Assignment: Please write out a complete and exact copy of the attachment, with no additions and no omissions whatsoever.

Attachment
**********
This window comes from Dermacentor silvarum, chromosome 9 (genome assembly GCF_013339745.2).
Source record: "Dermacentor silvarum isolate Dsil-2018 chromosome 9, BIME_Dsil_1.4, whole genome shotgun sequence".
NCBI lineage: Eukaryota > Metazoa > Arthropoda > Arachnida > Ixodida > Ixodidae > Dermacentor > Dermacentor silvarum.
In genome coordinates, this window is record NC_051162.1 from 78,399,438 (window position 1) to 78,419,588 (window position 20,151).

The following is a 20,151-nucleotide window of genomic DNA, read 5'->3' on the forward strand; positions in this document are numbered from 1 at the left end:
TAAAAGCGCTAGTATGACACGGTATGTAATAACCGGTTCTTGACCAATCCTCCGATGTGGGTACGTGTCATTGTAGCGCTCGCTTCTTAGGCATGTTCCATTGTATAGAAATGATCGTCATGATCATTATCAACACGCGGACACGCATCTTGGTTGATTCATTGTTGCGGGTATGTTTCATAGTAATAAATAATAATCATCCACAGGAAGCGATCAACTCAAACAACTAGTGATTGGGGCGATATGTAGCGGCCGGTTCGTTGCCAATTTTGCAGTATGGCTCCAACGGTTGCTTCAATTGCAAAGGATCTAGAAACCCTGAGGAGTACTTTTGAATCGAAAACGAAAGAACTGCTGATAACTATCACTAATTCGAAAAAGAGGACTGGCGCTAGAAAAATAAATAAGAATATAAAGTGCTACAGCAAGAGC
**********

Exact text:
This window comes from Dermacentor silvarum, chromosome 9 (genome assembly GCF_013339745.2).
Source record: "Dermacentor silvarum isolate Dsil-2018 chromosome 9, BIME_Dsil_1.4, whole genome shotgun sequence".
NCBI lineage: Eukaryota > Metazoa > Arthropoda > Arachnida > Ixodida > Ixodidae > Dermacentor > Dermacentor silvarum.
In genome coordinates, this window is record NC_051162.1 from 78,399,438 (window position 1) to 78,419,588 (window position 20,151).

The following is a 20,151-nucleotide window of genomic DNA, read 5'->3' on the forward strand; positions in this document are numbered from 1 at the left end:
TAAAAGCGCTAGTATGACACGGTATGTAATAACCGGTTCTTGACCAATCCTCCGATGTGGGTACGTGTCATTGTAGCGCTCGCTTCTTAGGCATGTTCCATTGTATAGAAATGATCGTCATGATCATTATCAACACGCGGACACGCATCTTGGTTGATTCATTGTTGCGGGTATGTTTCATAGTAATAAATAATAATCATCCACAGGAAGCGATCAACTCAAACAACTAGTGATTGGGGCGATATGTAGCGGCCGGTTCGTTGCCAATTTTGCAGTATGGCTCCAACGGTTGCTTCAATTGCAAAGGATCTAGAAACCCTGAGGAGTACTTTTGAATCGAAAACGAAAGAACTGCTGATAACTATCACTAATTCGAAAAAGAGGACTGGCGCTAGAAAAATAAATAAGAATATAAAGTGCTACAGCAAGAGC